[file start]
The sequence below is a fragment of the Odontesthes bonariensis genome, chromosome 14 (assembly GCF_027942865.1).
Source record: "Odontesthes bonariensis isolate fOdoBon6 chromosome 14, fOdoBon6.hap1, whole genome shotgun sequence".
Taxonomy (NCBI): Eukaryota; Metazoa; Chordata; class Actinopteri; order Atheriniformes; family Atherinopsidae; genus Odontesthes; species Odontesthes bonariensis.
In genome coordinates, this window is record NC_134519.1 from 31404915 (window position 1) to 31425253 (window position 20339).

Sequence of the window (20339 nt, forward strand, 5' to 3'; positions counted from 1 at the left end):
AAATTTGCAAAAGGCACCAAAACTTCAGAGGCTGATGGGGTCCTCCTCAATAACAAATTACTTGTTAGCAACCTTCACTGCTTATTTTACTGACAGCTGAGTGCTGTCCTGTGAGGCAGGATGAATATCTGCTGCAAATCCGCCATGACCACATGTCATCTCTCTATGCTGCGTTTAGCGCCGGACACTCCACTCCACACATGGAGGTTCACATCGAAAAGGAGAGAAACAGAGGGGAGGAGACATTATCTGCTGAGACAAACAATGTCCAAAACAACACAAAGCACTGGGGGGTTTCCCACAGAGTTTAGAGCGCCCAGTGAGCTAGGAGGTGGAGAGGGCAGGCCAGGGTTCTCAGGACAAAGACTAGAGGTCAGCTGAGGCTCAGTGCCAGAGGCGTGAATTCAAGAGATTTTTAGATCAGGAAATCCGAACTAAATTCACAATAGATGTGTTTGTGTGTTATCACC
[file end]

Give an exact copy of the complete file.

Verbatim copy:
The sequence below is a fragment of the Odontesthes bonariensis genome, chromosome 14 (assembly GCF_027942865.1).
Source record: "Odontesthes bonariensis isolate fOdoBon6 chromosome 14, fOdoBon6.hap1, whole genome shotgun sequence".
Taxonomy (NCBI): Eukaryota; Metazoa; Chordata; class Actinopteri; order Atheriniformes; family Atherinopsidae; genus Odontesthes; species Odontesthes bonariensis.
In genome coordinates, this window is record NC_134519.1 from 31404915 (window position 1) to 31425253 (window position 20339).

Sequence of the window (20339 nt, forward strand, 5' to 3'; positions counted from 1 at the left end):
AAATTTGCAAAAGGCACCAAAACTTCAGAGGCTGATGGGGTCCTCCTCAATAACAAATTACTTGTTAGCAACCTTCACTGCTTATTTTACTGACAGCTGAGTGCTGTCCTGTGAGGCAGGATGAATATCTGCTGCAAATCCGCCATGACCACATGTCATCTCTCTATGCTGCGTTTAGCGCCGGACACTCCACTCCACACATGGAGGTTCACATCGAAAAGGAGAGAAACAGAGGGGAGGAGACATTATCTGCTGAGACAAACAATGTCCAAAACAACACAAAGCACTGGGGGGTTTCCCACAGAGTTTAGAGCGCCCAGTGAGCTAGGAGGTGGAGAGGGCAGGCCAGGGTTCTCAGGACAAAGACTAGAGGTCAGCTGAGGCTCAGTGCCAGAGGCGTGAATTCAAGAGATTTTTAGATCAGGAAATCCGAACTAAATTCACAATAGATGTGTTTGTGTGTTATCACC